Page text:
Daniel Alarcón: Blond. Her lips outlined in red.… Leopard-skin tights. According to Iris, this type of clothing, in El Salvador, is a code.
Iris: And because of the way she started talking I knew she wasn’t a normal girl, that maybe she was a gang member’s girlfriend.
Daniel Alarcón: Iris made it clear that she doesn’t think of herself as someone prejudiced who judges others according to their appearance. But, she said, once you’ve learned to read these codes, it’s hard to ignore them. So Iris was very alert, tense, even more than usual.
And here’s another detail to consider: buses in El Salvador are dangerous, because gangs have infiltrated transportation. Passengers run the risk of being mugged, robbed. Sometimes the gangs demand money from transportation companies. And if they don’t pay, the maras can kill the drivers. In other cases, the drivers are accomplices of the gang members. It’s a very complicated situation.
So a girl, who looks like a gang member, sits next to Iris. And of course, she starts to worry.
Iris: Little by little she started talking to me. And she asked me if I was someone’s jaina.
Daniel: What does that mean?
Iris: A jaina is a gang member’s girlfriend. And I told her no. Then she asked me where I lived. I didn’t answer. Because one of the ways a gang member tries to tell if you are in a rival gang or not, is by territories, right? So a year ago, I didn’t know that.
Daniel Alarcón: But since Iris started riding a bus every day, to travel for one hour and a half to the capital’s downtown, now she has to understand these codes. And well, if there was any doubt about the identity of the girl next to her…
Iris: She showed me a scar she had on her stomach. And she said, ‘‘Look, these are war wounds. This shows people on the streets the courage we have,” she said.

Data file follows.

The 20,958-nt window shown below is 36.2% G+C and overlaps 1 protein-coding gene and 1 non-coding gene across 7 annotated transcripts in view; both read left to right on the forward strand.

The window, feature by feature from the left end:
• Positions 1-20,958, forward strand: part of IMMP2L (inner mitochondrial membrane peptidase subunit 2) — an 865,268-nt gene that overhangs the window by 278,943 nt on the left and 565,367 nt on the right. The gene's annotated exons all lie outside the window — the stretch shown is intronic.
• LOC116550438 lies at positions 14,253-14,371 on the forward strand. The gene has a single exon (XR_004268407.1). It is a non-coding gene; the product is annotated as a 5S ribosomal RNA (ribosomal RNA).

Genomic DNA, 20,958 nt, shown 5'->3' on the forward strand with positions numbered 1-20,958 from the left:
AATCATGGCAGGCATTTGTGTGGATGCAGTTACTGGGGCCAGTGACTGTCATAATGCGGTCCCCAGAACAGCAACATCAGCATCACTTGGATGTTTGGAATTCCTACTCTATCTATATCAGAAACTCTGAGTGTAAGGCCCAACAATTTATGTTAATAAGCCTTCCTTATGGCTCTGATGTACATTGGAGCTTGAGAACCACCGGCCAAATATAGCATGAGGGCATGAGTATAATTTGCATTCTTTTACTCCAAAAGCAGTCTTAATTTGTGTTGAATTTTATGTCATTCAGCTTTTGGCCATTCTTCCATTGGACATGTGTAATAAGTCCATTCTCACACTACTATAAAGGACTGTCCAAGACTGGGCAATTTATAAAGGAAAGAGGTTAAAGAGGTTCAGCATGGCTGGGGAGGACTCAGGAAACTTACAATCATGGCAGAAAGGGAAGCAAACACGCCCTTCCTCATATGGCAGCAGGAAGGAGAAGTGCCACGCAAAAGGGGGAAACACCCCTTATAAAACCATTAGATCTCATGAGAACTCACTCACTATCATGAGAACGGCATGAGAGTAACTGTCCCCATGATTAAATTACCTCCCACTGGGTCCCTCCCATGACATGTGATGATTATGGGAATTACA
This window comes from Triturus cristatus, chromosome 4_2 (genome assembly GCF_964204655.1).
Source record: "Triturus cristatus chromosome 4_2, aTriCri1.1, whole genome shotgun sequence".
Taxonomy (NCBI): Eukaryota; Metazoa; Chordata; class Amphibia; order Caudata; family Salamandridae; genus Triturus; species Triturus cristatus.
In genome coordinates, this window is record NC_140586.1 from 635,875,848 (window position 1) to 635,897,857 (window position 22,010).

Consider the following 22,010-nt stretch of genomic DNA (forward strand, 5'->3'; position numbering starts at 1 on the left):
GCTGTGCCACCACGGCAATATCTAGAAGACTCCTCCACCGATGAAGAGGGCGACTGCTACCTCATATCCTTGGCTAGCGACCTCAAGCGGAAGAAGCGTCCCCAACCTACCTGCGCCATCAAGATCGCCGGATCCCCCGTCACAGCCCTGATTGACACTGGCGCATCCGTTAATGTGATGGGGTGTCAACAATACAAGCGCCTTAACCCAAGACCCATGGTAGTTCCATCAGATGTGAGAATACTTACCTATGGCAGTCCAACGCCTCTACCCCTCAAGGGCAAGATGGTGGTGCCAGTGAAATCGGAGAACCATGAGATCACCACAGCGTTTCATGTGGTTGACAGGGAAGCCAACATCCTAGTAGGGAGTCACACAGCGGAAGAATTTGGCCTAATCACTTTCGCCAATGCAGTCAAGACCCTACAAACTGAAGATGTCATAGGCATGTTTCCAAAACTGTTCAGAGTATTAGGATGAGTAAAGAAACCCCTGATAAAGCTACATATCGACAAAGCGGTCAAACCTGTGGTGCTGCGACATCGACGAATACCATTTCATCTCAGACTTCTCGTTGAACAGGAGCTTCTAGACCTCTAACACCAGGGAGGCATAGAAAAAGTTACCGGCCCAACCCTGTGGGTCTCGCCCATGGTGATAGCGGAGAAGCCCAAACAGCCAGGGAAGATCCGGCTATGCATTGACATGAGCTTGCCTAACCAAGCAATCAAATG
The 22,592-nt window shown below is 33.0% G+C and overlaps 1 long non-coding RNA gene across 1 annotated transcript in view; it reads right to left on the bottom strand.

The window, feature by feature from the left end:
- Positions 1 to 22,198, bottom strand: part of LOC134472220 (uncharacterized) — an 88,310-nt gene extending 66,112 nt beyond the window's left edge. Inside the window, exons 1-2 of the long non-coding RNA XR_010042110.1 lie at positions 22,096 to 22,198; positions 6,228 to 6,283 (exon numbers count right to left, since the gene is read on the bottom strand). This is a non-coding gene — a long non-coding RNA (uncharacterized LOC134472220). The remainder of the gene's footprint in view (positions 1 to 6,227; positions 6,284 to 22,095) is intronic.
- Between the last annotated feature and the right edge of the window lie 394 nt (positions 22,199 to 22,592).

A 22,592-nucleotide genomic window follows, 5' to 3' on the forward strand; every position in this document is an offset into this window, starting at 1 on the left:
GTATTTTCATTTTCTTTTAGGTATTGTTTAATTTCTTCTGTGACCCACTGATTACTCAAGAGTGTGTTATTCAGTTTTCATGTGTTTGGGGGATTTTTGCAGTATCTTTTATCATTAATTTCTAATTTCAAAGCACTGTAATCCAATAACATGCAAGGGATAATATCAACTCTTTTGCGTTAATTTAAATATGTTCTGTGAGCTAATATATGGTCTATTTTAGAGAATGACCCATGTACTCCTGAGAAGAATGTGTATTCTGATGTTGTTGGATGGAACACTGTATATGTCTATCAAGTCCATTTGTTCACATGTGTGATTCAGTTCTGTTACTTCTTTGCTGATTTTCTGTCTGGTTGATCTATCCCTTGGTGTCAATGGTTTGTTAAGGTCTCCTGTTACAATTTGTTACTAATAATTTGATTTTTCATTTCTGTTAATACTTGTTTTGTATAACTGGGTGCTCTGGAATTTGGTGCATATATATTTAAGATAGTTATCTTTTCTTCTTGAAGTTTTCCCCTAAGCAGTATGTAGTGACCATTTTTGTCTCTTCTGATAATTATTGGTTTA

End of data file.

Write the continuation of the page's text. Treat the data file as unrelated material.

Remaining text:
Daniel Alarcón: We. Meaning, the mara. And then, the girl said this:
Iris: She said: ‘‘Hey, change your hair. Because if I see you again, or if any of the drivers see you again, we’ll know it’s you. We all know each other here. And since you don’t want to tell me where you’re from, just be careful. And change your hair.’’
It was was like…Oh, God, what do I?
At that time, there were rumors that if you went around with red hair you were this gang; if you were blond, it was another.
Daniel Alarcón: Something Iris had not considered when she decided to dye her hair. She didn’t respond to the girl. She didn’t ask why, she didn’t try to explain.
She didn’t say anything.
Iris had a newspaper in her hand, and she was looking at it, nervously,
Iris: “Give me that newspaper,” she told me. And she took it out and the first thing it said, on the front page: “Police Officer Dead in…” I don’t remember what. And she starts laughing. She says to the driver: ‘‘Hey look,” she said. “How original! They killed another one.’’ And she went on like that. I was so cold, and regretting that I had gotten on that bus.
Daniel Alarcón: She was a girl who wanted to intimidate her.
Iris: “How do you like the eyebrows?”, she said. “I like them”, I told her, “they go with your face.” “You should wear yours like this,” she said.
Daniel Alarcón: And then she asked her where she was getting off. “La plaza”, Iris said, although she was going home. She was referring to a mall, full of people. She thought, “I’ll be safer there.” And she added another detail: “I’m going to meet my boyfriend there”, Iris said. “To go to the movies.” But…
Iris: I don’t have a boy friend
Daniel Alarcón: And the girl said, “I’ll go with you.”
Iris: When she told me, “I’m getting off with you”, I lost my breath. I lost my breath.
Daniel Alarcón: Iris put her hand in her purse.
Iris: And I dialed my mom’s number. I dialed my mom’s number because I thought, “if she doesn’t let me get off, or something, at least she will hear…at least she will hear what’s going on.”
I felt… stalked. Because the driver was a gang member. I mean, they were talking like equals. So I dialed my mom’s number, and I couldn’t hit send. I couldn’t hit send. Maybe I was too nervous. And she told me, “what are you looking for”, she said. I said, “nothing, I’m just looking for coins,” I told her. “I’m just looking for coins.” And she says, “ok, so we get off at La Plaza,” she said.
Daniel Alarcón: They were coming down the boulevard. It was very congested. The woman told the driver:
Iris: “Hey man, I wonder what happened there,” she told him. “Don’t pretend! remember that we saw that a while ago?”, he told her. “Oh yeah”, she told him. “The beheaded guy,” she said.
Daniel Alarcón: That day a gang member had killed a driver from another bus line, from another route. The girl told Iris about it, proudly.